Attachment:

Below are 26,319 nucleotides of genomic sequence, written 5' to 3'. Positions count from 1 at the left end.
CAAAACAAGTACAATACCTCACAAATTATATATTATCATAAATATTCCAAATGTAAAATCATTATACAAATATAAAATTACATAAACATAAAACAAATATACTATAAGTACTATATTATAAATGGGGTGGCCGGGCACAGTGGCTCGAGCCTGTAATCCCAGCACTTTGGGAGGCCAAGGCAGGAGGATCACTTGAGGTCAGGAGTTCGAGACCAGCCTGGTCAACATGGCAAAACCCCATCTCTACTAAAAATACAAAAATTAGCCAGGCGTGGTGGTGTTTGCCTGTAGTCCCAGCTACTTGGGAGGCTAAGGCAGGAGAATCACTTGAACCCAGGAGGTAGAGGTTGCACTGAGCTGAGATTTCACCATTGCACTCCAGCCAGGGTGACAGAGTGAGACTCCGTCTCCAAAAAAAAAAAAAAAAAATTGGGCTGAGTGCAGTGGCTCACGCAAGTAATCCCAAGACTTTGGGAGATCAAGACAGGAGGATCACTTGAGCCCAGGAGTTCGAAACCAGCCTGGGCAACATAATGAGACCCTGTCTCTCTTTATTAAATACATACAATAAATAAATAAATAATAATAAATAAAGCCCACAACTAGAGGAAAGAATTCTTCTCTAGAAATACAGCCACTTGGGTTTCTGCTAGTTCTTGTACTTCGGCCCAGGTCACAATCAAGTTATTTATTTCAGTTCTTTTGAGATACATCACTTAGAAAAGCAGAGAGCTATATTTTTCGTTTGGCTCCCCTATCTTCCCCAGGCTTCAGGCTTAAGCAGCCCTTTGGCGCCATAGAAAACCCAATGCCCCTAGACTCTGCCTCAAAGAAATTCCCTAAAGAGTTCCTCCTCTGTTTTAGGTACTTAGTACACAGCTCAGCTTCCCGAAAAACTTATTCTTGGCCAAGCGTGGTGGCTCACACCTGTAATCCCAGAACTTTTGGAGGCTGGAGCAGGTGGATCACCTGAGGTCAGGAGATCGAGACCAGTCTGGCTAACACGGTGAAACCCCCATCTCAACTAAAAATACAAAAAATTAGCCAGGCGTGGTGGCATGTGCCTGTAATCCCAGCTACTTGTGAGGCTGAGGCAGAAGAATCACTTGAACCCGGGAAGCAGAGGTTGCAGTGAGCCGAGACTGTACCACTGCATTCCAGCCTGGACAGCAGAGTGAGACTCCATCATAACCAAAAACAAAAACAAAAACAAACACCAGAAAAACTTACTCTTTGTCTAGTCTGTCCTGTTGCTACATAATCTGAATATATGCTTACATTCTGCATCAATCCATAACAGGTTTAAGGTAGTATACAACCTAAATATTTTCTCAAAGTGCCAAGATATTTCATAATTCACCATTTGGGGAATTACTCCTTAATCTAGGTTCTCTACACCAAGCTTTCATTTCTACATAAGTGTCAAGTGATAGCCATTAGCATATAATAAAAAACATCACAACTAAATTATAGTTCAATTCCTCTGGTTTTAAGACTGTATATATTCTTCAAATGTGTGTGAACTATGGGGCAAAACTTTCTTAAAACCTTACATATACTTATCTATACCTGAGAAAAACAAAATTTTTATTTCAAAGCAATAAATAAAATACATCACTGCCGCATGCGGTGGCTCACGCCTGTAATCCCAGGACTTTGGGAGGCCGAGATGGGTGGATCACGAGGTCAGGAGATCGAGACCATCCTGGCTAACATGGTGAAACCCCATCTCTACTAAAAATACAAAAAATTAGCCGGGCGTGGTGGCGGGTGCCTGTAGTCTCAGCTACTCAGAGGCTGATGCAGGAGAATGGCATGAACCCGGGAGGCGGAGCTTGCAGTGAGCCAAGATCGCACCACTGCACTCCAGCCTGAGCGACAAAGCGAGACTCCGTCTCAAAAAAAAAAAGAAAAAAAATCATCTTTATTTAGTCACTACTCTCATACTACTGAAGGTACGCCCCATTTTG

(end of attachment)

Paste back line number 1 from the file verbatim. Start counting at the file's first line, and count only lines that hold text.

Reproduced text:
Below are 26,319 nucleotides of genomic sequence, written 5' to 3'. Positions count from 1 at the left end.